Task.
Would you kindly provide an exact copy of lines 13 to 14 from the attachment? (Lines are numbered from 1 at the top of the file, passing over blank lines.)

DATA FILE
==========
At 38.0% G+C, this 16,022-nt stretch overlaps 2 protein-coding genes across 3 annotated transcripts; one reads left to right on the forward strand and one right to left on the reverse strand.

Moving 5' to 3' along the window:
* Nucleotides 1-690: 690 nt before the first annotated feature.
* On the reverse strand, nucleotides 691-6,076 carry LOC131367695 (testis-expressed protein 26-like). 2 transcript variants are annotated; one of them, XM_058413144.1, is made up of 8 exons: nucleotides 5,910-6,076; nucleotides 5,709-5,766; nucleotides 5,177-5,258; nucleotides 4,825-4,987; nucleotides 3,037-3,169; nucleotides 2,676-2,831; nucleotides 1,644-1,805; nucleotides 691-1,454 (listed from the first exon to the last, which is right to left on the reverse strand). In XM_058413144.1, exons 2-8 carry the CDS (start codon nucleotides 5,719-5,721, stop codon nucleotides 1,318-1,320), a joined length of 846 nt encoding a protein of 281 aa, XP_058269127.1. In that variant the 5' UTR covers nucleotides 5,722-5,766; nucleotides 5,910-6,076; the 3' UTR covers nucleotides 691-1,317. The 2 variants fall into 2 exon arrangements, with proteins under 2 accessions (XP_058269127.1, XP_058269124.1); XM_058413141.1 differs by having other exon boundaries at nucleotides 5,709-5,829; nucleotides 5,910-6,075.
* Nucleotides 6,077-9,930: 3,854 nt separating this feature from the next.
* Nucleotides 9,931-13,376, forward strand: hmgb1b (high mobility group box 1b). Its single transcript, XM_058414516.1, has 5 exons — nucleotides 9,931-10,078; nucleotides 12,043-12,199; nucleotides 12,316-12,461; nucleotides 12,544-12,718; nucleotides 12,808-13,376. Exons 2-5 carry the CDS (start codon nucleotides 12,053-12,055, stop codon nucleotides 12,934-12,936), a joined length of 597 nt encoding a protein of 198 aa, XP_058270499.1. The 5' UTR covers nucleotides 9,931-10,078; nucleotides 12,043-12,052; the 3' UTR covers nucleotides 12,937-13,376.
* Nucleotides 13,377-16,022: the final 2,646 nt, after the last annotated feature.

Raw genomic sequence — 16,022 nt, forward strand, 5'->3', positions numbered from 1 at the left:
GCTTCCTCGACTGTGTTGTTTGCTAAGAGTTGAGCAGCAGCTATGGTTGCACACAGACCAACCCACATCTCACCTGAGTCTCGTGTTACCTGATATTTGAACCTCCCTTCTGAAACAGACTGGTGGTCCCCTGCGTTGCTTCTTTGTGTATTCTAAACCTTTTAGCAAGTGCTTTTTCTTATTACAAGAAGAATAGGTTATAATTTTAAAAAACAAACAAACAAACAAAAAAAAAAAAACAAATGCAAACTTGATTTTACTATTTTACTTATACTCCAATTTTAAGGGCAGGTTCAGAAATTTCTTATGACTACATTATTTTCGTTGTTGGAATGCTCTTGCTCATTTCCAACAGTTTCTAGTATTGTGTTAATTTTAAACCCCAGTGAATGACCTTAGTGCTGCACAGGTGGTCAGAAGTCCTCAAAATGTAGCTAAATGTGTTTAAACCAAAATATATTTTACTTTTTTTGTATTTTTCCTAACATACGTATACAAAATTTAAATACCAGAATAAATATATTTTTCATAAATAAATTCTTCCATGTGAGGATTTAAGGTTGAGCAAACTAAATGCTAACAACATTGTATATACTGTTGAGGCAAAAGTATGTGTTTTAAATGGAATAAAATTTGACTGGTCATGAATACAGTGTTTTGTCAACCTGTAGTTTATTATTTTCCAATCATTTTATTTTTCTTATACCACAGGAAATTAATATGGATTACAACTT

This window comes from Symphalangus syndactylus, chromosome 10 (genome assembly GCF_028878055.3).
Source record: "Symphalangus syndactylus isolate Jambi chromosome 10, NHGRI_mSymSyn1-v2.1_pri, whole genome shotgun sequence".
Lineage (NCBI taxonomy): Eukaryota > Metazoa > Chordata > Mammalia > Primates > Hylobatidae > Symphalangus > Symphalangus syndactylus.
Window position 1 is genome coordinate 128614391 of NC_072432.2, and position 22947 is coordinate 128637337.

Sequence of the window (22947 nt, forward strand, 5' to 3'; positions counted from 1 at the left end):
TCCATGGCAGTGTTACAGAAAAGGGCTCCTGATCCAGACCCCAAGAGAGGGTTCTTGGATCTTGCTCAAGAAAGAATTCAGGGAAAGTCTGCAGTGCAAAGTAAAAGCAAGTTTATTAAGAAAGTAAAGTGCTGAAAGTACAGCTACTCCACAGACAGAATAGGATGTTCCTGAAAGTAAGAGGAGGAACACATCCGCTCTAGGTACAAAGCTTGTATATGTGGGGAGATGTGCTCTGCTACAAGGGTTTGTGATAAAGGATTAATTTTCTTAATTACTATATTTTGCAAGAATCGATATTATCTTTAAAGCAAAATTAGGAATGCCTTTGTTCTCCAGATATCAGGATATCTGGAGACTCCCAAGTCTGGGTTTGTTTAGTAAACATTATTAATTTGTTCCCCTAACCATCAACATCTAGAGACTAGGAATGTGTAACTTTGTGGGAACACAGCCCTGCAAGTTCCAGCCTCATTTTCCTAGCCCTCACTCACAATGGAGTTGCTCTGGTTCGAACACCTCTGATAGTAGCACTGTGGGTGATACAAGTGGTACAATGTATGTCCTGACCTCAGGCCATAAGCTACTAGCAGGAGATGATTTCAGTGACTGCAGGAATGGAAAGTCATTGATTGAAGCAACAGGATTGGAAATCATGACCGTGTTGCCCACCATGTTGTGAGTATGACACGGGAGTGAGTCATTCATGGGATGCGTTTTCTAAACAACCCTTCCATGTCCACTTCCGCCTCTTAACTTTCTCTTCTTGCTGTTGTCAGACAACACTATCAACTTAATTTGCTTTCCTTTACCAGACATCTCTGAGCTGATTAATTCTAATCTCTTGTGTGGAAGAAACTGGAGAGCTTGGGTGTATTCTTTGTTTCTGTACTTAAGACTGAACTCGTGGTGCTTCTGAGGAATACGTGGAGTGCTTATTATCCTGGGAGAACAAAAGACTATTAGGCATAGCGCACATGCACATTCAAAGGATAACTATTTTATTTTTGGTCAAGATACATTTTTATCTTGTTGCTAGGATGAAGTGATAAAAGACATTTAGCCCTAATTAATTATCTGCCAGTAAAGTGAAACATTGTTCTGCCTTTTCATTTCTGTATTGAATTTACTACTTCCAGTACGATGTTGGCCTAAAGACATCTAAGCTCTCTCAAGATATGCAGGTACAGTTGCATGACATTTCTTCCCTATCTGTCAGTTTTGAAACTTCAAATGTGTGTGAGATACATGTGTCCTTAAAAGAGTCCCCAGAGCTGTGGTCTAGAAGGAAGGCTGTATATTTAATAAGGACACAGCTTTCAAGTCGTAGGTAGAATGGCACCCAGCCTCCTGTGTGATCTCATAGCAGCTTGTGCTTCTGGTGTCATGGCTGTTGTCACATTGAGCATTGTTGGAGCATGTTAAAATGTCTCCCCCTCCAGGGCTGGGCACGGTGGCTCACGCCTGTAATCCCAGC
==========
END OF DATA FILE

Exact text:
Window position 1 is genome coordinate 128614391 of NC_072432.2, and position 22947 is coordinate 128637337.

Sequence of the window (22947 nt, forward strand, 5' to 3'; positions counted from 1 at the left end):